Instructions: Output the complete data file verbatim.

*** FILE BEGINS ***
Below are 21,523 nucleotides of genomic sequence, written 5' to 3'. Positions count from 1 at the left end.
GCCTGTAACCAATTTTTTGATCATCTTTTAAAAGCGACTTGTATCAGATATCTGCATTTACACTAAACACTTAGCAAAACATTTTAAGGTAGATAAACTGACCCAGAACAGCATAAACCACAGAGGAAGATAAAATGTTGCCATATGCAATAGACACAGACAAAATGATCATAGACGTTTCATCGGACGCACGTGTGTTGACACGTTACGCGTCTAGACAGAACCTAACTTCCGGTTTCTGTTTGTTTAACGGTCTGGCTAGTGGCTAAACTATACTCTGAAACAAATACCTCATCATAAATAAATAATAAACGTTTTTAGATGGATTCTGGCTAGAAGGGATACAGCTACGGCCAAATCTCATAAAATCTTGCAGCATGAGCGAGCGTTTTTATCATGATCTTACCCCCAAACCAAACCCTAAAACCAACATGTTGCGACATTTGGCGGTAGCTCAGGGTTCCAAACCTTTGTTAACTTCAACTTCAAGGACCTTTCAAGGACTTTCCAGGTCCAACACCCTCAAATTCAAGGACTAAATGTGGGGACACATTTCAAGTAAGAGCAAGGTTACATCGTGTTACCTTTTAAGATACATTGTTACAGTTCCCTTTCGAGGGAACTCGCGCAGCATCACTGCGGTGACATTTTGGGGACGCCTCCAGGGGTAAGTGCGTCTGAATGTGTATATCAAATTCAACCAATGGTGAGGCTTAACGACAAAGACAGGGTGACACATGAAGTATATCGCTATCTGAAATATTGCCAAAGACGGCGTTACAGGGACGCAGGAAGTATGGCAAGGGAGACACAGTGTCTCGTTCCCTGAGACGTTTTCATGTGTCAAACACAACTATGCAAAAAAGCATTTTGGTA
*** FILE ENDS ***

Below are 21,523 nucleotides of genomic sequence, written 5' to 3'. Positions count from 1 at the left end.
GCCTGTAACCAATTTTTTGATCATCTTTTAAAAGCGACTTGTATCAGATATCTGCATTTACACTAAACACTTAGCAAAACATTTTAAGGTAGATAAACTGACCCAGAACAGCATAAACCACAGAGGAAGATAAAATGTTGCCATATGCAATAGACACAGACAAAATGATCATAGACGTTTCATCGGACGCACGTGTGTTGACACGTTACGCGTCTAGACAGAACCTAACTTCCGGTTTCTGTTTGTTTAACGGTCTGGCTAGTGGCTAAACTATACTCTGAAACAAATACCTCATCATAAATAAATAATAAACGTTTTTAGATGGATTCTGGCTAGAAGGGATACAGCTACGGCCAAATCTCATAAAATCTTGCAGCATGAGCGAGCGTTTTTATCATGATCTTACCCCCAAACCAAACCCTAAAACCAACATGTTGCGACATTTGGCGGTAGCTCAGGGTTCCAAACCTTTGTTAACTTCAACTTCAAGGACCTTTCAAGGACTTTCCAGGTCCAACACCCTCAAATTCAAGGACTAAATGTGGGGACACATTTCAAGTAAGAGCAAGGTTACATCGTGTTACCTTTTAAGATACATTGTTACAGTTCCCTTTCGAGGGAACTCGCGCAGCATCACTGCGGTGACATTTTGGGGACGCCTCCAGGGGTAAGTGCGTCTGAATGTGTATATCAAATTCAACCAATGGTGAGGCTTAACGACAAAGACAGGGTGACACATGAAGTATATCGCTATCTGAAATATTGCCAAAGACGGCGTTACAGGGACGCAGGAAGTATGGCAAGGGAGACACAGTGTCTCGTTCCCTGAGACGTTTTCATGTGTCAAACACAACTATGCAAAAAAGCATTTTGGTA